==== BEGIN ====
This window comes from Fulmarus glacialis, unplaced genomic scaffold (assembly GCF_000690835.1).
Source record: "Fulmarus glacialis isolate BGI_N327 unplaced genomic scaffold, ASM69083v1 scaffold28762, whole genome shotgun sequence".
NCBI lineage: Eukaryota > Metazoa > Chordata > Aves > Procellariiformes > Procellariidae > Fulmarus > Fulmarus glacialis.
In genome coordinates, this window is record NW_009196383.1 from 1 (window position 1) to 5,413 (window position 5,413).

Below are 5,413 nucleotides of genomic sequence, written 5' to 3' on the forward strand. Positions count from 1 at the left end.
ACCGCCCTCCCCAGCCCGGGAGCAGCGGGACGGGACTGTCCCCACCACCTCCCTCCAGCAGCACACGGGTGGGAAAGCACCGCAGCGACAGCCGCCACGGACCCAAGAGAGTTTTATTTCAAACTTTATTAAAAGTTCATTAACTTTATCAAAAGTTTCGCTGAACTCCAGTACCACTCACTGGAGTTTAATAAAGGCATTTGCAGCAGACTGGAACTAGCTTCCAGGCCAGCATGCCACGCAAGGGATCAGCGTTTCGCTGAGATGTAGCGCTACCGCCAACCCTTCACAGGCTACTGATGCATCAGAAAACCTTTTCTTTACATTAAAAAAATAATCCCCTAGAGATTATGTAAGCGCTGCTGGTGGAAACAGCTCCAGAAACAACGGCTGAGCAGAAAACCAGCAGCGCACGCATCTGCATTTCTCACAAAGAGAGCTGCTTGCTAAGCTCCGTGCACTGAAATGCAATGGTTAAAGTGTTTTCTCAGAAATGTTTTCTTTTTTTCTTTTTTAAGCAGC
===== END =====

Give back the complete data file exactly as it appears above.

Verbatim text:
This window comes from Fulmarus glacialis, unplaced genomic scaffold (assembly GCF_000690835.1).
Source record: "Fulmarus glacialis isolate BGI_N327 unplaced genomic scaffold, ASM69083v1 scaffold28762, whole genome shotgun sequence".
NCBI lineage: Eukaryota > Metazoa > Chordata > Aves > Procellariiformes > Procellariidae > Fulmarus > Fulmarus glacialis.
In genome coordinates, this window is record NW_009196383.1 from 1 (window position 1) to 5,413 (window position 5,413).

Below are 5,413 nucleotides of genomic sequence, written 5' to 3' on the forward strand. Positions count from 1 at the left end.
ACCGCCCTCCCCAGCCCGGGAGCAGCGGGACGGGACTGTCCCCACCACCTCCCTCCAGCAGCACACGGGTGGGAAAGCACCGCAGCGACAGCCGCCACGGACCCAAGAGAGTTTTATTTCAAACTTTATTAAAAGTTCATTAACTTTATCAAAAGTTTCGCTGAACTCCAGTACCACTCACTGGAGTTTAATAAAGGCATTTGCAGCAGACTGGAACTAGCTTCCAGGCCAGCATGCCACGCAAGGGATCAGCGTTTCGCTGAGATGTAGCGCTACCGCCAACCCTTCACAGGCTACTGATGCATCAGAAAACCTTTTCTTTACATTAAAAAAATAATCCCCTAGAGATTATGTAAGCGCTGCTGGTGGAAACAGCTCCAGAAACAACGGCTGAGCAGAAAACCAGCAGCGCACGCATCTGCATTTCTCACAAAGAGAGCTGCTTGCTAAGCTCCGTGCACTGAAATGCAATGGTTAAAGTGTTTTCTCAGAAATGTTTTCTTTTTTTCTTTTTTAAGCAGC